Who are we?

In this blog, there will be a variety of material: thoughts on Bible books, book reviews, historical characters, aspects of Scottish church history and other things.

Wednesday, 18 February 2015

Psalm 147:12-20 – Why should we praise God? Because he is with us

In providing a list in the third section of his psalm, the unknown composer notes what the Lord was doing for his people recently returned from the exile. As they would sing the list, they would realise that although things seemed not as good as what previous generations had known, nevertheless he was doing a great deal for them. His practice is one that we can imitate. What does the psalmist include in his list?

First, the Lord would keep the enemies out. I think that is the point of saying that he strengthens the bars of their gates (v. 13). Of course, they had to make the gates and put the bars in place. This is a reminder that we have to take all the appropriate means that God requires in order to keep out our spiritual enemies, and when we have done so, we can look to him to strengthen our fortifications.

Second, the Lord was giving them living signs that they had a future. This is the significance of saying that the Lord is blessing their children (v. 13). In a physical sense, if there are no children, then there is no future. Although the present may not have been bright, there were signs of a bright future. And we can say that spiritual children (converts) are always pointers to a great future for the kingdom, small samples of what can happen on a large scale.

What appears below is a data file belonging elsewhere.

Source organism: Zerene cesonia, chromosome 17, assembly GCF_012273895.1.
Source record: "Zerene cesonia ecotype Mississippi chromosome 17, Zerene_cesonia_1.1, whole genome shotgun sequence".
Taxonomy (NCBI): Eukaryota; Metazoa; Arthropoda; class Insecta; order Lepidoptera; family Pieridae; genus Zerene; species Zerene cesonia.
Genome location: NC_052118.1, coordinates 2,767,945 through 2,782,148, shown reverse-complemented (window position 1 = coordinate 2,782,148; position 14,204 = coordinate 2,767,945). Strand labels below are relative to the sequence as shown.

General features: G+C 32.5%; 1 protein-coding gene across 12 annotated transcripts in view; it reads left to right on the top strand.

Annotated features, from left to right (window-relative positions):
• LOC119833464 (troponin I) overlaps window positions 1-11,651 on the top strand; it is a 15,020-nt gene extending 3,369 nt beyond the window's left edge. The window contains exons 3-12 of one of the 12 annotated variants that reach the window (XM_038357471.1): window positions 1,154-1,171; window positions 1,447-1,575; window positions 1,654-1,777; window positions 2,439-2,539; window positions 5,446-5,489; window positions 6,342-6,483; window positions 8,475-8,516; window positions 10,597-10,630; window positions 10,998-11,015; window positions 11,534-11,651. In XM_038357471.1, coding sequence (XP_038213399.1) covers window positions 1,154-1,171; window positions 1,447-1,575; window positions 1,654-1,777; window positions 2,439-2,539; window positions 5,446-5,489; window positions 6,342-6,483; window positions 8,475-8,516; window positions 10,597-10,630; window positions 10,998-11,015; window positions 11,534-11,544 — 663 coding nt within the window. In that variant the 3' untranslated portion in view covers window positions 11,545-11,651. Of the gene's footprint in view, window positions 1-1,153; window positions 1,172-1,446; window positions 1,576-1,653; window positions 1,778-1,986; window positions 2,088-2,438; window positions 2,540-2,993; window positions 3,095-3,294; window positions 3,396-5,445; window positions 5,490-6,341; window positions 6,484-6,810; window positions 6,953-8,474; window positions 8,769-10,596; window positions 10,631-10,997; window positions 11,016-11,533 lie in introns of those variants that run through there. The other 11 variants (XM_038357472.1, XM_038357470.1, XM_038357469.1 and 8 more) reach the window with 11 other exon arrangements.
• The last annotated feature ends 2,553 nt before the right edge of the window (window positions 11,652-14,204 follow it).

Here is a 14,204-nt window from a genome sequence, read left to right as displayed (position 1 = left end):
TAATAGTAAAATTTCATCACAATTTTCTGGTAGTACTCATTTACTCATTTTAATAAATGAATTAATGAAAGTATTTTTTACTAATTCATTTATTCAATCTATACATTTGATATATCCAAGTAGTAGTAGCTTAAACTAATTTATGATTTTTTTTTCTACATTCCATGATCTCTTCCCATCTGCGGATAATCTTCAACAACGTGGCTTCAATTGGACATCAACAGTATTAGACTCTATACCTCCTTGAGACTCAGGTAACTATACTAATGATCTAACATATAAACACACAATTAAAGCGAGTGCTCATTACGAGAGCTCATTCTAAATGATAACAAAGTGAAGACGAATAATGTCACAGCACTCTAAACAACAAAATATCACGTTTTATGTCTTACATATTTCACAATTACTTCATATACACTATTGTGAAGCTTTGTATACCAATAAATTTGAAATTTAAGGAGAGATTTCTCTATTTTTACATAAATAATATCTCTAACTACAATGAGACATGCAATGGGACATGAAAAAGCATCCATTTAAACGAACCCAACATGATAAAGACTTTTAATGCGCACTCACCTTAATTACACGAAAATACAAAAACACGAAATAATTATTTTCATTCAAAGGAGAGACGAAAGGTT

Third, the Lord who was with them was giving them peace, even although they were surrounded by strong opponents (v. 14). We can read about some of those opponents in the books of Ezra and Nehemiah. And what they experienced in a national way we can experience in a spiritual way. We can have the peace of God even when our spiritual enemies – the world, the flesh and the devil – are active. The world cannot take away our peace because Jesus has overcome it; the flesh, although it wars against the spirit, cannot prevent the fruit of the Spirit developing, and one aspect of the fruit is peace; and the devil cannot defeat us as long as we have on the shoes of peace as part of our spiritual armour.

Fourth, in his providence the Lord ensured that they had the best of food to eat (v. 14). They may have worried about their harvests as they tried to recover the city of Jerusalem that had been so humbled for its sins. Yet they had the same degree of goodness in what they ate as their forefathers had in their best days. What was true of them physically can also be true of us spiritually. God is capable and willing to give us as much of Jesus to satisfy our souls as he gave to those who lived for him in better days.

Fifth, they had to remember that God sent everything they experienced in the natural world, whether in winter or in spring. There was a strong lesson for them in this realization. He had sent the winter of Babylon and now he had sent the spring of restoration (vv. 15-18). Ahead of them was the summer when it would come.

Sixth, they were still a privileged people; in fact, they were the only privileged people (vv. 19-20). They had been given his Word and he had not given it to any other nation as a whole. His Word told them how to worship him, how to live for him, and what to expect from him. Yet all they had was parts of the Old Testament – we don’t know when it was all completed and available for them to read in its entirety. We have the entire Bible, and that is a great privilege.

So these are some reasons that tell us why praise of our God is good, pleasant and fitting.

No comments:

Post a Comment